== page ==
A report on operation of EU initiative on ODR and ADR on cross-border consumer cases featured in EUreporter. ‘The Online Dispute Resolution platform has attracted more than 8.5 million visitors and 120,000 consumer complaints since its launch in 2016. Moreover, it has led to direct settlement in up to 42% of cases. As regards Alternative Dispute resolution, the report shows that impartial dispute resolution bodies are now operational in all member states and in the retail sectors. However, more work still needs to be done since both the Alternative Dispute Resolution and the Online Dispute Resolution do not deliver fully on the ground yet.’
Legal Education Foundation publishes its report on digital justice by Research Director Dr Natalie Byrom: ‘The move to online courts is an incredible opportunity to create a justice system that works well for everyone, whether they are an individual in crisis who has never been to court before, or a large organisation which regularly brings claims. We need to ensure that digital processes are designed and monitored in line with recognised access to justice principles. We also need to be able to measure how different groups fare under the online processes, compared with paper-based, or face-to-face systems.’
Study finds that ‘quitting Facebook makes you feel less depressed’
Interesting article by Mariana Mazzucato entitled ‘Preventing Digital Feudalism’: ‘By exploiting technologies that were originally developed by the public sector, digital platform companies have acquired a market position that allows them to extract massive rents from consumers and workers alike. Reforming the digital economy so that it serves collective ends is thus the defining economic challenge of our time.’
British Columbia’s trailblazing Civil Resolution Tribunal happy with latest satisfaction statistics: ‘September Participant Satisfaction Survey results are up! Highlights: 91% agreed that CRT staff were professional; 76% felt their dispute was handled in a timely manner; 85% felt the CRT treated them fairly; 84% would recommend the CRT to others’
US doyen Legal Tech commentator, Bob Ambrogi, reports that Pew Charitable Trusts have awarded a major grant to Suffolk Law School to develop work on its Learned Hands project. ‘The idea behind Learned Hands was to create a game to incentivize players to crowdsource the task of spotting legal issues in real people’s stories about their legal problems.’
Ambogi reports on Amazon Intellectual Property Accelerator. This ’connects businesses with a curated network of trusted IP law firms that provide high quality trademark registration services to help brands secure a trademark, at competitive rates’. Ambogi comments: ‘It is not hard to imagine a time when Amazon offers curated networks of lawyers providing services at pre-negotiated rates’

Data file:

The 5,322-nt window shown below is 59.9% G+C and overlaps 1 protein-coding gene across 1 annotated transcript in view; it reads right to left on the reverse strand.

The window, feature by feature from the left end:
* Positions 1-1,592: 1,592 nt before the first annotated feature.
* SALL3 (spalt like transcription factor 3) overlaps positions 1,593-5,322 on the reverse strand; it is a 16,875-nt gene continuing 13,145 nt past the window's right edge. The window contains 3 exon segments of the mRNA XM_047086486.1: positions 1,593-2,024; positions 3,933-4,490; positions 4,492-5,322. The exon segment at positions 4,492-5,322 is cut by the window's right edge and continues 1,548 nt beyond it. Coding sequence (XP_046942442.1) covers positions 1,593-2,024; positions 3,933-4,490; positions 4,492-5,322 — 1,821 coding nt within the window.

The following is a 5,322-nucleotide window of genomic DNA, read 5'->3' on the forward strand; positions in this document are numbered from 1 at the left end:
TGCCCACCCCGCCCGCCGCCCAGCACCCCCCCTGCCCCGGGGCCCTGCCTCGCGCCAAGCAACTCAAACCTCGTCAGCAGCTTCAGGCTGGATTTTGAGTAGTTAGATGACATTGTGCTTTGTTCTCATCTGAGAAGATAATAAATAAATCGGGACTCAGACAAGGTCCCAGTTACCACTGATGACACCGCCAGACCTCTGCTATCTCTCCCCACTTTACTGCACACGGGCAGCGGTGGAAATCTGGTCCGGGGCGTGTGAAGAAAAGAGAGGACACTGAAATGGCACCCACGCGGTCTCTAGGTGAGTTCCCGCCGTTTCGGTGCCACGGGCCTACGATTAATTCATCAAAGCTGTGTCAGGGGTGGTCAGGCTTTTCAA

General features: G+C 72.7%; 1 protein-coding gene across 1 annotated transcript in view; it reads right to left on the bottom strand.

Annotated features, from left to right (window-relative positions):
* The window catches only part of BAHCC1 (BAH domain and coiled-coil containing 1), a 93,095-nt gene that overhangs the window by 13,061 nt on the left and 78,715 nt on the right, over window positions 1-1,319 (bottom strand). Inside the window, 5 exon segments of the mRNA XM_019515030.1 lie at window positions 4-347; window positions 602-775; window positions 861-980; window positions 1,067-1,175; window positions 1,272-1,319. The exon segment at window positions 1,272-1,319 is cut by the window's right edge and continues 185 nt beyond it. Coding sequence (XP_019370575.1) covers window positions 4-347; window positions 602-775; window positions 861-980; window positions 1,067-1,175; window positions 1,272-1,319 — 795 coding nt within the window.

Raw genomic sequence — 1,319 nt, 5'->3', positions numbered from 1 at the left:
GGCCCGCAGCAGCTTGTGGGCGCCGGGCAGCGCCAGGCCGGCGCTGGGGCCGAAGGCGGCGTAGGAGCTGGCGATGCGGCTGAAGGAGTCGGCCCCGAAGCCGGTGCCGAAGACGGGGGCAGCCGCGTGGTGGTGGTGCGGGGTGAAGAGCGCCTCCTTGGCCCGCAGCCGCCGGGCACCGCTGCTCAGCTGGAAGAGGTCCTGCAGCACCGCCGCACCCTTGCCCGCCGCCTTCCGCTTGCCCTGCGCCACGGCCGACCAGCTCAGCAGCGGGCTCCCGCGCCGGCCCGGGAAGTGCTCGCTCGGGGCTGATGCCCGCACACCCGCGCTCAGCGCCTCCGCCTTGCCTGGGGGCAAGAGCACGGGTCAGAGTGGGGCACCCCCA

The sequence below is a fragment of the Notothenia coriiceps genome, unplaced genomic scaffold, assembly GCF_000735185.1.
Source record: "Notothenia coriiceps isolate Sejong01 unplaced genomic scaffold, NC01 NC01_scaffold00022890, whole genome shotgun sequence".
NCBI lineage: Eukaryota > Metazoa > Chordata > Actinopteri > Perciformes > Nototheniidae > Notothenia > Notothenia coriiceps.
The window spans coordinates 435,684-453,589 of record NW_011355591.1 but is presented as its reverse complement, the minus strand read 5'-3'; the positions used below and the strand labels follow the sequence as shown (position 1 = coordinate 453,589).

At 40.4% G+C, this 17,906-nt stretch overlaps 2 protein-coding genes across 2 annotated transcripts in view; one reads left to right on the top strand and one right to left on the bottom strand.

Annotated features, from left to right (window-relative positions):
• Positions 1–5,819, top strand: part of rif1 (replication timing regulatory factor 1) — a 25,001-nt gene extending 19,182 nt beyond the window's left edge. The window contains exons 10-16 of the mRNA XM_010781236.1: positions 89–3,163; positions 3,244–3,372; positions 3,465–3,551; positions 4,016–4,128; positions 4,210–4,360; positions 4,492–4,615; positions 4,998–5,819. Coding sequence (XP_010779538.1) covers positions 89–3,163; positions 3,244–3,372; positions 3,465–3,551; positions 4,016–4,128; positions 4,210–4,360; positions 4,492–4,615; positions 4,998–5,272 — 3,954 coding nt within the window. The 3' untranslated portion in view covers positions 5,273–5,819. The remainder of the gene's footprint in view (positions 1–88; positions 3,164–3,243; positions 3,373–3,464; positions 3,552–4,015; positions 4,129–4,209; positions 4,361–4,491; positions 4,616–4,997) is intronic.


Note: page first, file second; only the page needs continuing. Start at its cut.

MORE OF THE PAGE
Human Rights Commission for England and Wales launches online human rights tracker.
US Legal Services Corporation announces its 2019 Technical grants.
Major onetime backers, including Mastercard and e-Bay, pull out of Facebook’s Libra crypto-currency.
UK Guardian newspaper reports that ‘The UK government is accelerating the development of robots in the benefits system in a digitisation drive that vulnerable claimants fear could plunge them further into hunger and debt.’ ‘In an exclusive global series, the Guardian lays bare the tech revolution transforming the welfare system worldwide – while penalising the most vulnerable.’
Law Society publishes A Practical Guide to Legal Technology.
‘Google chief: I’d disclose smart speakers before guests enter my home’ reports BBC.
Forbes reports that ‘65% Of Companies Have Not Seen Business Gains From Their AI Investments’.
Legal Education Foundation funded project, AI Law Hub, reports that it ‘concluded that there is a very real possibility that the current use of governmental automated decision-making is breaching the existing equality law framework in the UK. What is more, it is “hidden” from sight due to the way in which the technology is being deployed.’ It published a detailed supporting legal opinion.
21 and 22 October
Clio, the cloud-based case management software business, holds its annual conference in San Diego and stakes out its claim to be the market leader for small and medium businesses. Clio publishes its 2019 Legal Tends report.
‘Google has today announced new steps to restrict debt services advertising only to firms meeting new accreditation standards. These will be subject to an application and approval process, and will take effect from mid-November,’ reports debt charity, Step Change.
EU stumps up £4m for Welsh innovation lab at Swansea University in what might be the dying days of UK membership.